KING: So, if you can, and help me with the conversation. Because, you could make an argument, in today's politics, given all the - I get it, no facts behind them, questions raised about election integrity.

Wouldn't it be best for Katie Hobbs to just recuse herself, to say "Because of those questions, I'm not going to be in the room. My good deputy is going to sign these for me." That's one argument. The other argument is "No, they're wrong. They've been lying for years. I'm going to do my job and sign it."

Which one?

BONES: Well, again, if there's no reason that there's any kind of conflict, or we aren't in recount territory, there really doesn't make any sense, for the Secretary, to not perform what is a ministerial act, in signing the canvas. And so, our position has been that unless there is a conflict, related to the governor's race, then it doesn't - there's no reason for the Secretary to recuse herself.

And you all know. You've seen me here the last five days. I've been talking to you. We have not had the Secretary, talking about anything related to the processing of this election. And again, the counties are handling the administration of the election at the local level.

COOPER: Allie Bones, I appreciate your time, tonight. Thank you very much. We're going to continue to follow the count, and the governor's race, throughout the hour.

Also tonight, how the former President shaped the midterms, Harry Enten is going to break it down for us.

And later, new audio from the day of the Robb Elementary shooting, and the questions it raises about the role, that day, of the acting Police Chief, in Uvalde, Texas, what he failed to do, after he was directly told that children were trapped, with the gunman, and needed rescuing.



COOPER: We have a CNN projection, to bring you.

And CNN can now project the winner in the Arizona governor's race is Democrat Katie Hobbs, defeating Republican Kari Lake.

I want to go right to our panel, David Axelrod, Scott Jennings, and Audie Cornish.

Audie, what's your reaction to this?

AUDIE CORNISH, CNN CORRESPONDENT: Well, this is a great example of a race, where abortion, inadvertently, came into play.

In September, a federal judge would have resurrected a ban from the 1860s that would have banned abortions across the board. And Hobbs really jumped on it, and even talked about, in personal terms, her own miscarriage, et cetera.

And the reason why I bring this up is because she took a lot of criticism, for being lackluster, for not kind of punching back, against Kari Lake, and for not speaking about the economy.

But she did focus a lot, on this election denial, democracy, and did talk about abortion, in ways that may have connected with voters. And I think it sort of fits into some of the storyline, we've been hearing, the last few days.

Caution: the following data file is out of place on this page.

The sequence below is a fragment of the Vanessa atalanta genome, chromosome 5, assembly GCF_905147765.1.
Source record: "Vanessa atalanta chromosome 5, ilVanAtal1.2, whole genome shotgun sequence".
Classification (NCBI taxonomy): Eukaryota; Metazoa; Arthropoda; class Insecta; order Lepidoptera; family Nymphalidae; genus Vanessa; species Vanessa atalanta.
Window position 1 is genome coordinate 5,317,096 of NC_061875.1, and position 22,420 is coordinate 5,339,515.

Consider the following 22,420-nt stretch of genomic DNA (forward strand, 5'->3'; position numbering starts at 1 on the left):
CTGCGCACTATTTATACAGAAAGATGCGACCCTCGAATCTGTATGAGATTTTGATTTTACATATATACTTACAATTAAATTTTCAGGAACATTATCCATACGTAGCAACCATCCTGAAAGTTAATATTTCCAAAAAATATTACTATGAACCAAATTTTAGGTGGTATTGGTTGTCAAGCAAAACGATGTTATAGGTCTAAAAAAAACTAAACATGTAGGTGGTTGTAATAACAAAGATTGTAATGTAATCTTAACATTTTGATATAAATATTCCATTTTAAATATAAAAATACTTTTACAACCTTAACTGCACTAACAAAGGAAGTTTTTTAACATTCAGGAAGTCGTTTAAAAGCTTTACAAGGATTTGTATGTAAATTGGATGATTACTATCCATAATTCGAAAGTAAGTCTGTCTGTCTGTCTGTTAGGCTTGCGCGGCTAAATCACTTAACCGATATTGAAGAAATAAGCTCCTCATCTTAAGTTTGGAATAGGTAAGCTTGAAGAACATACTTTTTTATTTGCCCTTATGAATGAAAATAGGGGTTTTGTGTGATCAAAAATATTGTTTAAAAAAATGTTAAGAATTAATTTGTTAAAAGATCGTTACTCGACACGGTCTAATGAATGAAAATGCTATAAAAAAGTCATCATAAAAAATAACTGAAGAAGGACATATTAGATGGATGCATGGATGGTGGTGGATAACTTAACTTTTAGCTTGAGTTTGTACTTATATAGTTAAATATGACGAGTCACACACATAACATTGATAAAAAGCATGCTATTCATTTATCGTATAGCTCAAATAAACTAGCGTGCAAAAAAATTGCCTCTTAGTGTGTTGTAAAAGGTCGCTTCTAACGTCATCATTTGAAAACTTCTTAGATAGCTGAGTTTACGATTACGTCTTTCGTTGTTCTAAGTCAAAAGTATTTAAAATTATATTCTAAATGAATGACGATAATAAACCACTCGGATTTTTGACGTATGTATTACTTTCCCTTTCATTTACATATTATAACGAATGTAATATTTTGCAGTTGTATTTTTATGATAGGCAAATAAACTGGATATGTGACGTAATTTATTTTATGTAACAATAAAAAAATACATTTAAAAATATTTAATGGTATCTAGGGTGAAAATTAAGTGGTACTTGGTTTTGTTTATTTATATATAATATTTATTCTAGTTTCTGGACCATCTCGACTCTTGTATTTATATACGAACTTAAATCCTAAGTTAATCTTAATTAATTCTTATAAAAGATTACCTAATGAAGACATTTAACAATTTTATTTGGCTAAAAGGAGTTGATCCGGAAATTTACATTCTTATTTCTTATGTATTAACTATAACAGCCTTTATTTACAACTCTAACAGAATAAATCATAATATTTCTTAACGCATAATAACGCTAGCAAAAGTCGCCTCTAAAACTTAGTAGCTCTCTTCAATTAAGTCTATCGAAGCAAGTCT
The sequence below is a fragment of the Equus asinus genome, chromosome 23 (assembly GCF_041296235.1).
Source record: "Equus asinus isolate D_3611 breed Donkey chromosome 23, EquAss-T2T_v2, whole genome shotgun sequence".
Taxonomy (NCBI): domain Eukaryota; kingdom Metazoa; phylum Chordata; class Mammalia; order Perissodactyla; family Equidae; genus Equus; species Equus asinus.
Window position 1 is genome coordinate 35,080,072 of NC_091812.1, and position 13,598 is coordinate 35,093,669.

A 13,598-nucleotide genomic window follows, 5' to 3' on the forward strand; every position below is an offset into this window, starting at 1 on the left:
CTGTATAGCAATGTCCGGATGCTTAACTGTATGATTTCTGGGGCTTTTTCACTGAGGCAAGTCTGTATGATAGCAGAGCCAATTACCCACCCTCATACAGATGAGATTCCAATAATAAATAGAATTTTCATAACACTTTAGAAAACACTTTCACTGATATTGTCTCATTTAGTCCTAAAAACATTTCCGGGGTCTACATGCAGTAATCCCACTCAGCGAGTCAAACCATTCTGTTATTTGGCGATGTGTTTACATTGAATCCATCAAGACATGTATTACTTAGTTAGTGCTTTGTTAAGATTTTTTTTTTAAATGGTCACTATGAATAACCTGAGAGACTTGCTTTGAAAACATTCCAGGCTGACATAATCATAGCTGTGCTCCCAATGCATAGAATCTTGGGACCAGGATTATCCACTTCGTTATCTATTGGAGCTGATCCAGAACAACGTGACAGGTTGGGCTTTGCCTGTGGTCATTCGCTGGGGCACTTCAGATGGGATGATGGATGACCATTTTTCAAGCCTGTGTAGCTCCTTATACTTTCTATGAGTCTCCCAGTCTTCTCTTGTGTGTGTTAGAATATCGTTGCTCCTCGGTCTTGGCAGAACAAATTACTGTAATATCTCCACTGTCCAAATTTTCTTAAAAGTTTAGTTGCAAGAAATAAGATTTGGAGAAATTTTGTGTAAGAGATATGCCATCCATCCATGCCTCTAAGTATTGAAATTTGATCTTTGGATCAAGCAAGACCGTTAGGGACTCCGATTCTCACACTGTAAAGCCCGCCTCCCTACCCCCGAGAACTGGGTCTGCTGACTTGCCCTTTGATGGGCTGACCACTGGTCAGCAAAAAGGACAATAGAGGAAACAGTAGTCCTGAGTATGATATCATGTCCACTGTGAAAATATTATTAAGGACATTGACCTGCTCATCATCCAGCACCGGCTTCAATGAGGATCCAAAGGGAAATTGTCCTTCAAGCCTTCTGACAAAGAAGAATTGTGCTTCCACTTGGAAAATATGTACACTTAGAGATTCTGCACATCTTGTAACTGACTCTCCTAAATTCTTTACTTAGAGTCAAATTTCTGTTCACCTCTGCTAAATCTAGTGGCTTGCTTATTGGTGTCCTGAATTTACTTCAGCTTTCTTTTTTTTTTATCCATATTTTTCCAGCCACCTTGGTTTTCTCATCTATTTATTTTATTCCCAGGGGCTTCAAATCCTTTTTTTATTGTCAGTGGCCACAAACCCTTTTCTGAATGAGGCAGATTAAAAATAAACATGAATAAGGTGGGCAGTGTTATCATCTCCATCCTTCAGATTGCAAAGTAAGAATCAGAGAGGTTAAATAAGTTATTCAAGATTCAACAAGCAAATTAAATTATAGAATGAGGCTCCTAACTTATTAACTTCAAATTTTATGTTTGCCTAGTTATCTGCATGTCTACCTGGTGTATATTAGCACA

David Axelrod, I mean, I want to play some things that Kari Lake has been saying throughout the campaign, and get your reaction.


KARI LAKE, (R) CANDIDATE FOR ARIZONA GOVERNOR: It is not impossible to protect our kids at school. They act like it is. Nancy Pelosi, well, she's got protection when she's in D.C. Apparently her house doesn't have a lot of protection!


LAKE: Thank God your ratings are in the toilet. That's exactly where they deserve to be. Start being journalist. Stop spreading the garbage.

I'm going to be your worst freaking nightmare for eight years.

And these bastards back there don't want us talking about stolen elections.


LAKE: Well, it doesn't matter.

We had November 3rd, 2020. That was called Incompetency 101.

They got to fix this problem. This is a competency.

That is absolutely absurd. And are you guys buying that? Are you really buying that? This just sounds like a Jussie Smollett part two.

I don't even know where her campaign office is. I'm assuming, it's in a basement, somewhere. Because that's where she's been campaigning.

I'm going to win the election, and I will accept that result, because the people will never - the people of Arizona will never support and vote for a coward like Katie Hobbs.


COOPER: I mean, David, of all those sort of Trumpian or Trump acolytes, she was sort of the apex predator of all of them. What do you expect - I mean, with her loss, what is the impact of that? What does it say about Trumpism?

DAVID AXELROD, FORMER SENIOR ADVISER TO PRESIDENT OBAMA, CNN SENIOR POLITICAL COMMENTATOR: Well, I think it says a lot. Steve Bannon was camping out in Arizona, and holding her up as an exemplar, of Trumpism.

And she really is a more sort of polished performer, but uttering, speaking from the same script and she thought that would get her to where she wanted to go. It was enough to win a primary. But she's alienated the middle, in that state. And they walked away from her.

And I think it's much, as I said earlier, it's a - she is the most flamboyant example of the election deniers, of the Trump acolytes. They've been beaten all over the country. And tonight, this is the exclamation point on it.

And, I think, there's a lot of interest, in this race, because she has been so flamboyant. But there's no Gaussy (ph) lens that can change the numbers that the voters of Arizona have rendered in this race.

COOPER: Scott, what effect do you think this governor's race, others like it, are going to have on GOP primaries, going forward?

SCOTT JENNINGS, FORMER SPECIAL ASSISTANT TO PRESIDENT GEORGE W. BUSH, CNN POLITICAL COMMENTATOR: Well, I think the Republicans need to ask themselves, what is the purpose of a political party.

Because, late in the campaign, Kari Lake had an event, and she asked, "Is there anyone here that's a John McCain Republican." And a few people raised their hands. And, as the story goes, she told them to get out, of her event.